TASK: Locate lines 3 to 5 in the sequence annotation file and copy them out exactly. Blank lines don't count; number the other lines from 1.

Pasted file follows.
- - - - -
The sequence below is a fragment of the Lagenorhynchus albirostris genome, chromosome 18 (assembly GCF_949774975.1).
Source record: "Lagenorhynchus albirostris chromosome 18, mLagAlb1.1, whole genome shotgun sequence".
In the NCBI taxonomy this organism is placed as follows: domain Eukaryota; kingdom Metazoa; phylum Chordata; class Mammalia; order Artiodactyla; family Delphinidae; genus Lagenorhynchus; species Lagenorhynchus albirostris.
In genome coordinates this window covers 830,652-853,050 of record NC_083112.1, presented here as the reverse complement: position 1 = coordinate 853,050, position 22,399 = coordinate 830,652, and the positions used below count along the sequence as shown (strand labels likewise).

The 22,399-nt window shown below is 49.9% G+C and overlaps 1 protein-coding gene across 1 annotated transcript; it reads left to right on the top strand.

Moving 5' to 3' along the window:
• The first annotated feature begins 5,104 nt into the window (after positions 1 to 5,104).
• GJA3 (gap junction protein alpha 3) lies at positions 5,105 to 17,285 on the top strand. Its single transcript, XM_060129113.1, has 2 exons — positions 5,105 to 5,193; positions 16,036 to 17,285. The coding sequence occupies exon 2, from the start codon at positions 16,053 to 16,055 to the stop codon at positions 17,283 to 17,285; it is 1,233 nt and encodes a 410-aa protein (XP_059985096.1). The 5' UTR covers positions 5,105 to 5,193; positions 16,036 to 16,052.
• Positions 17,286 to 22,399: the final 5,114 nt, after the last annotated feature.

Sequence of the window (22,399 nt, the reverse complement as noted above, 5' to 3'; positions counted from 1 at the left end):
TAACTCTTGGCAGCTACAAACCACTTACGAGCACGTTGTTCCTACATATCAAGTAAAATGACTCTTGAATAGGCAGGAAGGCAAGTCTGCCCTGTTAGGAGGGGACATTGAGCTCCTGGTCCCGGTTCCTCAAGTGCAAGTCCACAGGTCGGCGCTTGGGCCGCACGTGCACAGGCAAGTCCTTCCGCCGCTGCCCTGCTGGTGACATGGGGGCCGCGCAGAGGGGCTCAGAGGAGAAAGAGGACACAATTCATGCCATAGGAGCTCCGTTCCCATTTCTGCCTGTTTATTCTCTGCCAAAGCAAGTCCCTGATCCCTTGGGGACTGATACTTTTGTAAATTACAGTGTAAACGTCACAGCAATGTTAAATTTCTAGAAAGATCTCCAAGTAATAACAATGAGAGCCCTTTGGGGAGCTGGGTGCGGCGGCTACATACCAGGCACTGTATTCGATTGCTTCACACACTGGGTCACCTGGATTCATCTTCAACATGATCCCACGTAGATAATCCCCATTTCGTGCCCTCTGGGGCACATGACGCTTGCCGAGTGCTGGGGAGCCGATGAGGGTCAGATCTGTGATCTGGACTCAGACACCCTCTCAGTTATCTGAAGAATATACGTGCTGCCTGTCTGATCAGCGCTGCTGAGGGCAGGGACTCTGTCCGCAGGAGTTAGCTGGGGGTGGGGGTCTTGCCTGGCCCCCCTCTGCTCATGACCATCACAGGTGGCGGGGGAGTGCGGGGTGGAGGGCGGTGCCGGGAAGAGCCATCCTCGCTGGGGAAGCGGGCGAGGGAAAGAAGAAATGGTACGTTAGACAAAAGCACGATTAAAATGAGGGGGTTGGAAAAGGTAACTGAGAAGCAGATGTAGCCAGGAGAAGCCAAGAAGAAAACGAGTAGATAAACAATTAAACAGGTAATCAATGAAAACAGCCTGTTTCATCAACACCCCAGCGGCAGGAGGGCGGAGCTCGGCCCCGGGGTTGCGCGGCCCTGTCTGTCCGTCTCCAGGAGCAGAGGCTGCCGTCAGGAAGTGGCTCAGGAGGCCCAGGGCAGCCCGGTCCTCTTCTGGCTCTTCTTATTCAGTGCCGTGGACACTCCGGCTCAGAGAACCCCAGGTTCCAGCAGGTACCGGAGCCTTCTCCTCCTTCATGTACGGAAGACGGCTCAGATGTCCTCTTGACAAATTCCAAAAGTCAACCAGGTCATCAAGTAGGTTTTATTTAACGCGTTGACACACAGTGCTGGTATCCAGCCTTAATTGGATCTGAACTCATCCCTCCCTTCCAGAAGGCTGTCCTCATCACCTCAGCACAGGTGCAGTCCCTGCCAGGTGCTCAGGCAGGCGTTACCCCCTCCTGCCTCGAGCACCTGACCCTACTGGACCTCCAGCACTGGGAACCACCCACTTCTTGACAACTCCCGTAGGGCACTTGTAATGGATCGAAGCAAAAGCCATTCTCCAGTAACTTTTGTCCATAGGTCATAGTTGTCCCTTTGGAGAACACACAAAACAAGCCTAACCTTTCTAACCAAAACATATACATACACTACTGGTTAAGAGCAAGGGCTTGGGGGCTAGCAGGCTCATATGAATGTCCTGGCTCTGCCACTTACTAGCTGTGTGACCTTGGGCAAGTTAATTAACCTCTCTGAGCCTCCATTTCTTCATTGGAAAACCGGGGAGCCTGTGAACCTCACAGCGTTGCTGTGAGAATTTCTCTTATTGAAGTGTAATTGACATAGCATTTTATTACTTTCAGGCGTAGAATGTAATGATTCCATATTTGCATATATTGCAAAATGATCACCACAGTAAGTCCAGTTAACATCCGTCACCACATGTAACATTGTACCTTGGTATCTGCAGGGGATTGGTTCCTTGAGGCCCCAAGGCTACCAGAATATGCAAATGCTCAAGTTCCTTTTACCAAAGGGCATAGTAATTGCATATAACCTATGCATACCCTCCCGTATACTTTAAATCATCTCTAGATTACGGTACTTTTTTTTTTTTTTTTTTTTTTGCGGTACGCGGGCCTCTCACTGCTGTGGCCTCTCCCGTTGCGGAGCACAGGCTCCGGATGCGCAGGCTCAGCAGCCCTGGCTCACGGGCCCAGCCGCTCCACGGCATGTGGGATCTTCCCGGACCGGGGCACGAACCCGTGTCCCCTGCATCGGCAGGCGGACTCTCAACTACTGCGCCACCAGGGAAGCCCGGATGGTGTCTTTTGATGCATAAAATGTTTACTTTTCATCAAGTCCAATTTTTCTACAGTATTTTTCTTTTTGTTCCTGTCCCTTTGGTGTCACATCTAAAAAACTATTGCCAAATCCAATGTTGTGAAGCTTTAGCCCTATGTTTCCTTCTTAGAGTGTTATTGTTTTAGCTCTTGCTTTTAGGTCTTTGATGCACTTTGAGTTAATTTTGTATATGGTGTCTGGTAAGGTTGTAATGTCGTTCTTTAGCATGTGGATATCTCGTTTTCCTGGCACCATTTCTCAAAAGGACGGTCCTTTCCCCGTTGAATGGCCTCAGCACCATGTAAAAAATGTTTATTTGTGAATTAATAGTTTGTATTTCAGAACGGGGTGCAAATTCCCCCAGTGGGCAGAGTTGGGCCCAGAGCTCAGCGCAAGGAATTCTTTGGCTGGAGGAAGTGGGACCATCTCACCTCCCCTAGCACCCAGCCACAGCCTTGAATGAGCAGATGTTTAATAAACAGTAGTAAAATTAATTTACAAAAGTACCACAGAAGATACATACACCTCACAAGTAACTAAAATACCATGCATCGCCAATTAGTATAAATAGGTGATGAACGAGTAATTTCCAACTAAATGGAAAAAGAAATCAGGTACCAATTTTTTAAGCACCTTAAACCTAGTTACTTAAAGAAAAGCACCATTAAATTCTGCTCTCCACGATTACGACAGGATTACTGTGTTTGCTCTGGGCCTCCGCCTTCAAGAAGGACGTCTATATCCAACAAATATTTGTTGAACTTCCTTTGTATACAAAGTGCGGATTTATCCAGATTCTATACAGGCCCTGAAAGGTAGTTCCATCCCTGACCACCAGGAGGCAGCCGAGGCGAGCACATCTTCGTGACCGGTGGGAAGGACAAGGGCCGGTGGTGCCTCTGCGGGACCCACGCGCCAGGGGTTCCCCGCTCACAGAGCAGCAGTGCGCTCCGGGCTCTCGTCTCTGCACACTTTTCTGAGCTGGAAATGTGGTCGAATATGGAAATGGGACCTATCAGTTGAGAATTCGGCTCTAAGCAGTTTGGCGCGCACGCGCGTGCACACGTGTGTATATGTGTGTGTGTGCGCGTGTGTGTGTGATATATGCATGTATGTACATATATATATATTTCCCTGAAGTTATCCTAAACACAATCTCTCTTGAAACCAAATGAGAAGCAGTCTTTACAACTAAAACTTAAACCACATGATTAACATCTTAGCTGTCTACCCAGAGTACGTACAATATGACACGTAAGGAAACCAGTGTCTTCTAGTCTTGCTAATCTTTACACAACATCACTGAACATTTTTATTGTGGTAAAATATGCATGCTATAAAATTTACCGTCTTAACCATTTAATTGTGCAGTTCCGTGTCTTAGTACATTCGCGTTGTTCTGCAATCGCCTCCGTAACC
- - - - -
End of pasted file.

In the NCBI taxonomy this organism is placed as follows: domain Eukaryota; kingdom Metazoa; phylum Chordata; class Mammalia; order Artiodactyla; family Delphinidae; genus Lagenorhynchus; species Lagenorhynchus albirostris.
In genome coordinates this window covers 830,652-853,050 of record NC_083112.1, presented here as the reverse complement: position 1 = coordinate 853,050, position 22,399 = coordinate 830,652, and the positions used below count along the sequence as shown (strand labels likewise).

The 22,399-nt window shown below is 49.9% G+C and overlaps 1 protein-coding gene across 1 annotated transcript; it reads left to right on the top strand.